I've a virtual server running SQL Server 2016 (4 vcores) where most of the time there is a processor queue length of 4 (sometimes it goes up to 15) but the CPU is using 25% on average. There are about 3000 batches/sec.

Using a query found in an article of Glenn Berry found on SQLSkills.com I found out that there is an avg_task_count of 15 and a avg_runnable_task_count of 2 (but not constantly) :

SELECT AVG(current_tasks_count) AS [Avg Task Count], 
AVG(work_queue_count) AS [Avg Work Queue Count],
AVG(runnable_tasks_count) AS [Avg Runnable Task Count],
AVG(pending_disk_io_count) AS [Avg Pending DiskIO Count]
FROM sys.dm_os_schedulers WITH (NOLOCK)
WHERE scheduler_id < 255 OPTION (RECOMPILE);

Is it correct to say that the processor queue length and the avg_task_count are an indication there are a lot of requests and the server has problems to process them? But what I don't understand is why isn't the cpu usage higher?

The physical host has a 25% CPU usage, there is no memory reservation but there is no memory over-commitment on the host.


1 Answer 1


While the recommendations below may not specifically reduce the processor queue length below 4 on a 4-CPU VM, they will help with overall performance, which is presumably why you're asking your question.

Best practices published by VMware and Microsoft recommend explicitly that you should set both a CPU reservation, and a memory reservation for any VM running SQL Server.

See Architecting Microsoft SQL Server on vSphere - Best Practices Guide by VMware for all the details about how to make SQL Server run reliably with the best performance possible.

I know you're not using Microsoft's Hyper-V product, but for future users who might see this post, see Running SQL Server with Hyper-V Dynamic Memory for their recommendations.

Specific recommendations the get the best performance out of SQL Server include:

  1. Configure "max server memory" to a setting that makes sense for your environment. This post may help you determine what that should be set to.

  2. Ensure you set "min server memory" to a value that makes sense. For production SQL Servers, it is "typical" to set this either to the same value as "max server memory", or to a value 1 or 2 GB lower than max server memory, in case the O/S experiences extreme memory pressure.

  3. Configure the service account used by SQL Server with the "Lock Pages in Memory" right. See this post for details.

  4. Ensure you have at least 2 cores configured for the VM. You probably want many more than 2, but setting up the VM with a single core is a recipe for disaster. For production SQL Server installs, I'd recommend at least 8 cores.

  5. In Hyper-V, configure the VM to be NUMA aware, and disable "Dynamic Memory". Many server folks will balk at this suggestion since it reduces the number of VMs that can be ran on any single host server; however it is critical for good performance for any service that consistently needs a lot of memory, such as a database management system. In VMWare, configure the VM with a memory reservation that matches the total amount of memory assigned to the VM. This prevents the VMware balloon driver from consuming memory in the VM, which would in turn reduce memory available to SQL Server, and thereby reduce performance.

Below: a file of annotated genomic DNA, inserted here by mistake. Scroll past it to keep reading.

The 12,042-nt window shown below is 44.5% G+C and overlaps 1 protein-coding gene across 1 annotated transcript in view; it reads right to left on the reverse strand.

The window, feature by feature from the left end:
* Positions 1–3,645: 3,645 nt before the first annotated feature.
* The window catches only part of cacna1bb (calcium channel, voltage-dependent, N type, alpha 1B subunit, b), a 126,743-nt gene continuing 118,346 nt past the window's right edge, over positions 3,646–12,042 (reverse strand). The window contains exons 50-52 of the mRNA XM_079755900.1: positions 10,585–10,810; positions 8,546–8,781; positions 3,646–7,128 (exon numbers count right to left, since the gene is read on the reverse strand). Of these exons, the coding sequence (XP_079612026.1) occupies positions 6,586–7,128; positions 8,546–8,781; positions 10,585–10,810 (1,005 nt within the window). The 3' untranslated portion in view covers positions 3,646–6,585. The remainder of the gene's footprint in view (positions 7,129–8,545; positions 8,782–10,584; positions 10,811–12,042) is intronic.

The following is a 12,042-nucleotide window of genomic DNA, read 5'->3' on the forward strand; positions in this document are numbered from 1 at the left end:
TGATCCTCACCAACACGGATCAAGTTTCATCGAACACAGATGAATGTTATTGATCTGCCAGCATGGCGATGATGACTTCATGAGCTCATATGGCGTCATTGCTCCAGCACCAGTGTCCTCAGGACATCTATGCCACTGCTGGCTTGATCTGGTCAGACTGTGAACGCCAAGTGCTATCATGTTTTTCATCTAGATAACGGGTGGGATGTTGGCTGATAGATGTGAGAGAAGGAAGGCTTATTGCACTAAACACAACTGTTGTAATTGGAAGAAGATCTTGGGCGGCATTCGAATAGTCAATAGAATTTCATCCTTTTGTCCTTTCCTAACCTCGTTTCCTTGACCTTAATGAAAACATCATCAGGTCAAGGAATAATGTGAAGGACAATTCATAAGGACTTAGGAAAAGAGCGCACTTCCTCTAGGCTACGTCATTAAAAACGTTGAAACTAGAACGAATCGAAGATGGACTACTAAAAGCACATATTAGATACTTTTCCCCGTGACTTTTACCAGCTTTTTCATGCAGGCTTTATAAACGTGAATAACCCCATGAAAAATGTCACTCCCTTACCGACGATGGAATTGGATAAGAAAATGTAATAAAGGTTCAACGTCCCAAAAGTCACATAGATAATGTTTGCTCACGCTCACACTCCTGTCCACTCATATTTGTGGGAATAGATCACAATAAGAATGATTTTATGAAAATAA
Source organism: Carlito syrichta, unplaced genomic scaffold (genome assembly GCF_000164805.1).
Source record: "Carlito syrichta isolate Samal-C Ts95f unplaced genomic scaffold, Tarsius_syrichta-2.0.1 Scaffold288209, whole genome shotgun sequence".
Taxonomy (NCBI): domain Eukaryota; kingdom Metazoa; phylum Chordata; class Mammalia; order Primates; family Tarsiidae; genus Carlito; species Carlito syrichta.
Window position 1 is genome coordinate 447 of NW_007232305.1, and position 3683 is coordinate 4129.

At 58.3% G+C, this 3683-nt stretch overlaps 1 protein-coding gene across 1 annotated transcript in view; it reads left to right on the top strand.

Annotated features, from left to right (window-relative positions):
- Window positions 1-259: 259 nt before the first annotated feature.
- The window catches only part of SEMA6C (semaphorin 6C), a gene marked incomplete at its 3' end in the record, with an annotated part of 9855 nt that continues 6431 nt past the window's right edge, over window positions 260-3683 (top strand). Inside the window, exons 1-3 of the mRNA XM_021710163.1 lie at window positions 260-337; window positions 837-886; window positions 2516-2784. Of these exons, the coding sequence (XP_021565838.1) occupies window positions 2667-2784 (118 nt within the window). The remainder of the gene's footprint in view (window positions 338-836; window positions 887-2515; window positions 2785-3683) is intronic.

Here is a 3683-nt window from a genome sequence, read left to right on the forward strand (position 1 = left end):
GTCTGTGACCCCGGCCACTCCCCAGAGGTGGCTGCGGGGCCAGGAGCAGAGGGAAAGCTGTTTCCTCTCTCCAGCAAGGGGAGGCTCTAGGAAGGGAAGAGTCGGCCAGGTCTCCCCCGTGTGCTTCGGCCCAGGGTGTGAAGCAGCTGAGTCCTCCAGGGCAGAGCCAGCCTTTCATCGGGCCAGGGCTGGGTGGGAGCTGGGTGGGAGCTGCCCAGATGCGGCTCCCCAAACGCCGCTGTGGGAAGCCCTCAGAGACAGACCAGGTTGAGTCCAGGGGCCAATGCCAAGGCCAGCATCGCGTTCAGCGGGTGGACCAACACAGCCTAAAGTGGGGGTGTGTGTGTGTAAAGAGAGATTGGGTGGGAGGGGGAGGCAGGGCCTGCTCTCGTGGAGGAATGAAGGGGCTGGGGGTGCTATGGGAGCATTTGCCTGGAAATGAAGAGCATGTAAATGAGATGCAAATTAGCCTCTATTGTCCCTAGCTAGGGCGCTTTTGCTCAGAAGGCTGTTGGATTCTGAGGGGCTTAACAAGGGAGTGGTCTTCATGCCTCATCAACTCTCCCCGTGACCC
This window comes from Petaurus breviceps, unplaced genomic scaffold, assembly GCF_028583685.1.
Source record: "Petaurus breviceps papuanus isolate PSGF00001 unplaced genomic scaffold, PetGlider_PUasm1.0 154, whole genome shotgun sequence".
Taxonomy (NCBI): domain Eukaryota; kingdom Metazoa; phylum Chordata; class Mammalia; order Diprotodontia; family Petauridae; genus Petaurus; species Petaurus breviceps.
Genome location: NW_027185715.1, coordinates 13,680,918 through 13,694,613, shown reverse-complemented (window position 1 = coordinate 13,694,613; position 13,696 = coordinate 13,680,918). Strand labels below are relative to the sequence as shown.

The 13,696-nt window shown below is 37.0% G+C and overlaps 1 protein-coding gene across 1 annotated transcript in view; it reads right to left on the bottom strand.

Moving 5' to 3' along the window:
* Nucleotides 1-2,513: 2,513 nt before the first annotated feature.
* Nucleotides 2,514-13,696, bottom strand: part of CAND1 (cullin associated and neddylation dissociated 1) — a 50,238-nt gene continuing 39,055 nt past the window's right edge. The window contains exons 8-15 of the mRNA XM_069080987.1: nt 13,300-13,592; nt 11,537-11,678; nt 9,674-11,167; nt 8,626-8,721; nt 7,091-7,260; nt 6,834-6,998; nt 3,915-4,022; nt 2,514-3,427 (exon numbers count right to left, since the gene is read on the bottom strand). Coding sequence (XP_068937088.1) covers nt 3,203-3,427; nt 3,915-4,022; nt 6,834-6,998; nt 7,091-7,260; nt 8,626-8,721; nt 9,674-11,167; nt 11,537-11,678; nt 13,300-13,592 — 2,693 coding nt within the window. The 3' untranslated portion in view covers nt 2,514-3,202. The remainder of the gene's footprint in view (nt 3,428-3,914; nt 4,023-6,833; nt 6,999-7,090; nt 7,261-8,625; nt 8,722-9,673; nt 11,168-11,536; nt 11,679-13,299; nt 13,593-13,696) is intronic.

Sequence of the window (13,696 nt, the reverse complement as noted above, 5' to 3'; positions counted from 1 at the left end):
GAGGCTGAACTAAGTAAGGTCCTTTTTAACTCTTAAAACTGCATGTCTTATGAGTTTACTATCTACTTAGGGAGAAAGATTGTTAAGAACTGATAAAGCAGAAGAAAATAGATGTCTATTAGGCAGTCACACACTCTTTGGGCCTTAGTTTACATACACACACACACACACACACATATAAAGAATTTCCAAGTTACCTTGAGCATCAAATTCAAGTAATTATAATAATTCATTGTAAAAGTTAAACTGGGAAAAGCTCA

6. Ensure you use configure the VM with a high-queue SCSI interface and network interface - read the best practices docs linked above for specific recommendations.

As @SqlWorldWide mentioned in a comment on your question, you should look at this. Taken from that newsgroup post:

First of all anything below 10 is normal for the processor queue length counter in the perfmon (according to the perfmon's documentation)

Secondly if you have multiple processors you have to divide the queue length by the number of the processors. Because there is only one scheduler in the SMP system too.

And lastly the queue length is an instanteneous counter. It shows the number of ready threads right now, which is a sort of misnomer because IMHO it takes into consideration only the highest priority queue (note that there is queue per priority). Those threads will eventually block on something like I/O or synchronization mechanism.

Now the CPU usage counter is different: It is calculated by measuring the duration of the idle thread is active in the sample interval, and subtracting that time from interval duration Idle thread will run only when there is no ready thread with higher priority. And this is essentially the basic assumption of any preemtive system. I can have single thread (in addition to the Idle one) but if it runs code like this:

while ( true );

The CPU usage counter will show 100%. Note that in this hypothetical case the queue length is 1 :o)


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